Recommend a Diverse Classic (Classic Remarks)

Classic Remarks

Classic Remarks is meme hosted here at Pages Unbound that poses questions each Friday about classic literature and asks participants to engage in ongoing discussions surrounding not only themes in the novels but also questions about canon formation, the “timelessness” of literature, and modes of interpretation.  Feel free to comment even if you are not officially participating!  This week’s prompt is:

Recommend a diverse classic.

One of my favorite books is Chaim Potok’s modern classic My Name Is Asher Lev, which tells the story of a boy whose passion for art threatens his relationship with his father and his community.  Asher cannot help but paint, but his father, an Orthodox Jew, is convinced that Asher’s talent is demonic.  Asher wants to believe that he can reconcile his art with his faith and that what he does is worth something, even if he is not serving his people the way generations of his family have served.  But learning to be an artist means painting nudes and, even worse, considering the power of a crucifixion painting.  Asher feels compelled to follow his vision wherever it leads him, making choice after choice that threatens to destroy his family even as each allows him to feel that he is remaining true to himself.  Asher and his father both see the world in different ways and, though they repeatedly try to bridge the distance between them, they ultimately are too similar ever to understand each other.

The book ends with no easy answers or moralistic messages.  Rather, it suggests that even though art may be necessary, it may also be selfish and destructive.  Its uneasy confrontation with the  nature of art and the cost of success become even more provocative when considered in light of what Potok might have been trying to work within himself as he wrote.  Where do art and faith mix and where do they diverge?  How much meaning can we find in art and in which kinds of art?  Does a compulsion to do something justify doing it?  And what happens when the path you see laid out before you is a path no one  else thinks you should take?

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18 thoughts on “Recommend a Diverse Classic (Classic Remarks)

  1. Dani @ Perspective of a Writer says:

    It’s that last question you posed that really lingered with me…And what happens when the path you see laid out before you is a path no one else thinks you should take? … I’ve struggled with that self same question as I’ve worked at being a writer and while I do have ampules family members who support my dream it is daunting when you feel like everyone else you know thinks you are a little bonkers… you really have to dig deep and know for yourself that this is the path you want to take… it also means though accepting the consequences of that choice… neat post and meme!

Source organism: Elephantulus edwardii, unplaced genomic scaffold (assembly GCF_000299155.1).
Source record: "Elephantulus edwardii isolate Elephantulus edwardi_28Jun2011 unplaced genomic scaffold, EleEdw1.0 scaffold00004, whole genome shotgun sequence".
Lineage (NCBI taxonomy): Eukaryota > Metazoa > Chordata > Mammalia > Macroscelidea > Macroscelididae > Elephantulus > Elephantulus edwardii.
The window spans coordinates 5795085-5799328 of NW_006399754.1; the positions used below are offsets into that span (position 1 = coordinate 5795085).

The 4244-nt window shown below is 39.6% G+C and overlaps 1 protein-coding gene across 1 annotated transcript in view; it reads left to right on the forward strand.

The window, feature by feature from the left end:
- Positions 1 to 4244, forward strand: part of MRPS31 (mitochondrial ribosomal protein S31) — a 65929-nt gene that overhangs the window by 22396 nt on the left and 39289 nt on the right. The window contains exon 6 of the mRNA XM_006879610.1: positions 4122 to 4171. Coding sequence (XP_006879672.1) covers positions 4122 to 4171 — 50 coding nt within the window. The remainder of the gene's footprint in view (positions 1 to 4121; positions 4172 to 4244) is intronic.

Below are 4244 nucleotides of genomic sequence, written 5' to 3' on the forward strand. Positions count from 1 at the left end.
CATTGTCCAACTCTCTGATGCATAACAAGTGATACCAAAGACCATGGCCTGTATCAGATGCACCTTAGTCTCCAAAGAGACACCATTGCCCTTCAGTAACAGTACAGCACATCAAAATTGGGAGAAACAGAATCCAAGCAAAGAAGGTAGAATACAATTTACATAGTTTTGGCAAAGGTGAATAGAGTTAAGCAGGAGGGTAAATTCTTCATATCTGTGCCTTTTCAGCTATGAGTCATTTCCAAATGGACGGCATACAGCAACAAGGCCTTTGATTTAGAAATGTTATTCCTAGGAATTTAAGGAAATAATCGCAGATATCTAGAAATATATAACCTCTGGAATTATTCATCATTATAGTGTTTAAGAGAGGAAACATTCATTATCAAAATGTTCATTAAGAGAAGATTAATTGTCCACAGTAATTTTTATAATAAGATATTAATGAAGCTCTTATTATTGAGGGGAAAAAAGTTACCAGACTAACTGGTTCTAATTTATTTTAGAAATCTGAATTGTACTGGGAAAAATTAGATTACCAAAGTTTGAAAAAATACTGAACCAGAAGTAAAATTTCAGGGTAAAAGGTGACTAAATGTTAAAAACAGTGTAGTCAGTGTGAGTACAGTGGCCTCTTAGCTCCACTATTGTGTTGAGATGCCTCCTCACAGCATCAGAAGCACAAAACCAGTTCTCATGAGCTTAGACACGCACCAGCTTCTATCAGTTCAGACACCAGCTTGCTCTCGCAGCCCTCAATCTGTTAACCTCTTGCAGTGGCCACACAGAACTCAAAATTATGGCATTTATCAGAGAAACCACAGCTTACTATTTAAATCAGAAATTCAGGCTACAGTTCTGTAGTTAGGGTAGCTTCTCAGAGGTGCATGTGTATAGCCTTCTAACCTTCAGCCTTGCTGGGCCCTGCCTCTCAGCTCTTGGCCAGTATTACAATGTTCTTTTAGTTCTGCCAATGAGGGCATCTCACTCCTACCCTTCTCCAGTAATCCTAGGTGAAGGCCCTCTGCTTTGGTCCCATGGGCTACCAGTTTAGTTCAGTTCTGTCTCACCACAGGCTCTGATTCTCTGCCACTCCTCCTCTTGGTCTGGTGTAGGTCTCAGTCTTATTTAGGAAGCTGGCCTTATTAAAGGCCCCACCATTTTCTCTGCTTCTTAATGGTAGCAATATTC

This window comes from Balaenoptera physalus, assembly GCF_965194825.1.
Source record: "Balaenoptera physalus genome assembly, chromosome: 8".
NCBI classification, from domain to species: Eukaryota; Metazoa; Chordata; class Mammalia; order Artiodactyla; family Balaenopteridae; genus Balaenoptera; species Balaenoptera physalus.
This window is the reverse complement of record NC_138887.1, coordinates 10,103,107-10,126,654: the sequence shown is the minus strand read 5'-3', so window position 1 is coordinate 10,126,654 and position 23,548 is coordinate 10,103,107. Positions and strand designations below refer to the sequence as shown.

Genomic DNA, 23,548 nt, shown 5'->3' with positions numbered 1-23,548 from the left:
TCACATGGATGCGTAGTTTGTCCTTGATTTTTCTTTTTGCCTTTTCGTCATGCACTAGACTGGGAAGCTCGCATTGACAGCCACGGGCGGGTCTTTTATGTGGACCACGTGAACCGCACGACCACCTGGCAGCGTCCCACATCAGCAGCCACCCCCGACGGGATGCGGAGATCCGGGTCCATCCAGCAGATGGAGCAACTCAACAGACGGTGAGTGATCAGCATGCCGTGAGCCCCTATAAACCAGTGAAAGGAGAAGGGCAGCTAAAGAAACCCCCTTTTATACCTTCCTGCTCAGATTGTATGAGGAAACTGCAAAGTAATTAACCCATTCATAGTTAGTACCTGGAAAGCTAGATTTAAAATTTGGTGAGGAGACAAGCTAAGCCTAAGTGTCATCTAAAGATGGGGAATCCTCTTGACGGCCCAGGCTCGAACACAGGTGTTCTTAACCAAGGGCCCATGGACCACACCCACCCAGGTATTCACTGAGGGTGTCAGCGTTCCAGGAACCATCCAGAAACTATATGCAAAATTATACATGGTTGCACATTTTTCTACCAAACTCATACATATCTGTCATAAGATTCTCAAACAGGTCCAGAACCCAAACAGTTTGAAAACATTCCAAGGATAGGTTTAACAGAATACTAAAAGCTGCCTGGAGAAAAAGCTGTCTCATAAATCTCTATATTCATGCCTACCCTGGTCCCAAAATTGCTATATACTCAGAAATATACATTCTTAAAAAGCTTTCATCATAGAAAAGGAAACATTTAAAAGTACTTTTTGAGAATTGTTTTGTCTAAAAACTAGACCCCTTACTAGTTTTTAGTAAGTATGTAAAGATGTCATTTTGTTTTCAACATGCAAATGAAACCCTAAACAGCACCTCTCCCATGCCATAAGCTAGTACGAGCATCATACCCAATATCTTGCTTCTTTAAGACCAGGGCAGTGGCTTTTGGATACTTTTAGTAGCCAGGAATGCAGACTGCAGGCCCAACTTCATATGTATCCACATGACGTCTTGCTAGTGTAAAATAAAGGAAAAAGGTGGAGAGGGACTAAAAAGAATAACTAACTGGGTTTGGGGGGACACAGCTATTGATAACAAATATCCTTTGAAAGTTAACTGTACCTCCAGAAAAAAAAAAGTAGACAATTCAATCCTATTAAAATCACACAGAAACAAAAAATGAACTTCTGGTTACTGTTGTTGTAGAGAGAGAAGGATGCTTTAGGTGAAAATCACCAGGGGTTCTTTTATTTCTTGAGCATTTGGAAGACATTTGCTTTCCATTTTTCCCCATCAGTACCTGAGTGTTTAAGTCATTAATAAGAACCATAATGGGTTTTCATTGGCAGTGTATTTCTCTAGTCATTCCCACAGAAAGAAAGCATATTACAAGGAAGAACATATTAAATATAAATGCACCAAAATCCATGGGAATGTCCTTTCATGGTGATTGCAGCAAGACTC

Liked by 1 person

    • Krysta says:

      Yes, even though I haven’t done much research into Potok’s life, it’s hard not to suspect that he was considering his own path as a writer! (He also painted a little.) I am not a writer, but any time someone does something that’s not a traditional 9 to 5 job, people do seem to be skeptical and disapproving! I suppose the irony is that traditional 9 to 5 jobs seem very scarce these days! But I certainly admire your courage and conviction to do what you love!

      Liked by 1 person

  2. theorangutanlibrarian says:

    Oh gosh this was such an exciting choice!! Partly because I love Potok and also because for a lot of people Jewish books just aren’t considered “diverse enough”, but mostly because you brought to light some things I hadn’t thought about (I swear every time this book comes up it makes me think more)- I loved what you said here: “even though art may be necessary, it may also be selfish and destructive”. I think this is the crux of the issues in the book. I guess one way that I look at art (and why, as you’ll know from previous discussions) is that it doesn’t have to be selfish or destructive- but it’s a valuable point in the book because for so many people the pursuit of a goal can have these consequences. Anyway, I’m rambling on- this was such a brilliant and thought provoking choice!! Love it!!

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    • Krysta says: